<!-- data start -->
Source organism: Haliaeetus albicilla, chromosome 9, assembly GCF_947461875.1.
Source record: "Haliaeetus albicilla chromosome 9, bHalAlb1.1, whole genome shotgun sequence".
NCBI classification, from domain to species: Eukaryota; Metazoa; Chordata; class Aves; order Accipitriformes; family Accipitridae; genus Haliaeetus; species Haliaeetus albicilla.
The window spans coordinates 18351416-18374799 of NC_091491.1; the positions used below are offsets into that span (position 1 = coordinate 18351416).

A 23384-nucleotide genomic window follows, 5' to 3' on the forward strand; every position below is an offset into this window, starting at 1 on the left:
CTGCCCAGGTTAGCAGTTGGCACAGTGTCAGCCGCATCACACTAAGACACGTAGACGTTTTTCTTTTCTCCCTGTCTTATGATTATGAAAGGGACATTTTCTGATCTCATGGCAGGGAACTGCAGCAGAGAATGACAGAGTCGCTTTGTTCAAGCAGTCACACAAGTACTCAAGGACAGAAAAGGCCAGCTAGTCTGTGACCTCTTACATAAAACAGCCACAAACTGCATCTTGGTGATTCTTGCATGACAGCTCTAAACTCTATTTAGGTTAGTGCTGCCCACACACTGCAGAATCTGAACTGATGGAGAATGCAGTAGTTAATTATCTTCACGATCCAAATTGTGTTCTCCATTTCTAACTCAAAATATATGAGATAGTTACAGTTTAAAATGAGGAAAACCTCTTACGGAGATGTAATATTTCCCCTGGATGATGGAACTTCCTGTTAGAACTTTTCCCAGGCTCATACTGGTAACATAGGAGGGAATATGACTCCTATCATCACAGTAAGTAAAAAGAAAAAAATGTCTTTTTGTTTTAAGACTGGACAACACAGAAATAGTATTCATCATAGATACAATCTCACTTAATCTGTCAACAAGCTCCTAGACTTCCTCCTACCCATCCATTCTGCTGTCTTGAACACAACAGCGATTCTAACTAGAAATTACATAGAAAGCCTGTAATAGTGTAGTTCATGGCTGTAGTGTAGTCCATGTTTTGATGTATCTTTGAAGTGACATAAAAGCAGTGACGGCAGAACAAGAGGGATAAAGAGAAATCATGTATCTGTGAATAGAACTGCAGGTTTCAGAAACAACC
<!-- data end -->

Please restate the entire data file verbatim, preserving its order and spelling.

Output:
Source organism: Haliaeetus albicilla, chromosome 9, assembly GCF_947461875.1.
Source record: "Haliaeetus albicilla chromosome 9, bHalAlb1.1, whole genome shotgun sequence".
NCBI classification, from domain to species: Eukaryota; Metazoa; Chordata; class Aves; order Accipitriformes; family Accipitridae; genus Haliaeetus; species Haliaeetus albicilla.
The window spans coordinates 18351416-18374799 of NC_091491.1; the positions used below are offsets into that span (position 1 = coordinate 18351416).

A 23384-nucleotide genomic window follows, 5' to 3' on the forward strand; every position below is an offset into this window, starting at 1 on the left:
CTGCCCAGGTTAGCAGTTGGCACAGTGTCAGCCGCATCACACTAAGACACGTAGACGTTTTTCTTTTCTCCCTGTCTTATGATTATGAAAGGGACATTTTCTGATCTCATGGCAGGGAACTGCAGCAGAGAATGACAGAGTCGCTTTGTTCAAGCAGTCACACAAGTACTCAAGGACAGAAAAGGCCAGCTAGTCTGTGACCTCTTACATAAAACAGCCACAAACTGCATCTTGGTGATTCTTGCATGACAGCTCTAAACTCTATTTAGGTTAGTGCTGCCCACACACTGCAGAATCTGAACTGATGGAGAATGCAGTAGTTAATTATCTTCACGATCCAAATTGTGTTCTCCATTTCTAACTCAAAATATATGAGATAGTTACAGTTTAAAATGAGGAAAACCTCTTACGGAGATGTAATATTTCCCCTGGATGATGGAACTTCCTGTTAGAACTTTTCCCAGGCTCATACTGGTAACATAGGAGGGAATATGACTCCTATCATCACAGTAAGTAAAAAGAAAAAAATGTCTTTTTGTTTTAAGACTGGACAACACAGAAATAGTATTCATCATAGATACAATCTCACTTAATCTGTCAACAAGCTCCTAGACTTCCTCCTACCCATCCATTCTGCTGTCTTGAACACAACAGCGATTCTAACTAGAAATTACATAGAAAGCCTGTAATAGTGTAGTTCATGGCTGTAGTGTAGTCCATGTTTTGATGTATCTTTGAAGTGACATAAAAGCAGTGACGGCAGAACAAGAGGGATAAAGAGAAATCATGTATCTGTGAATAGAACTGCAGGTTTCAGAAACAACC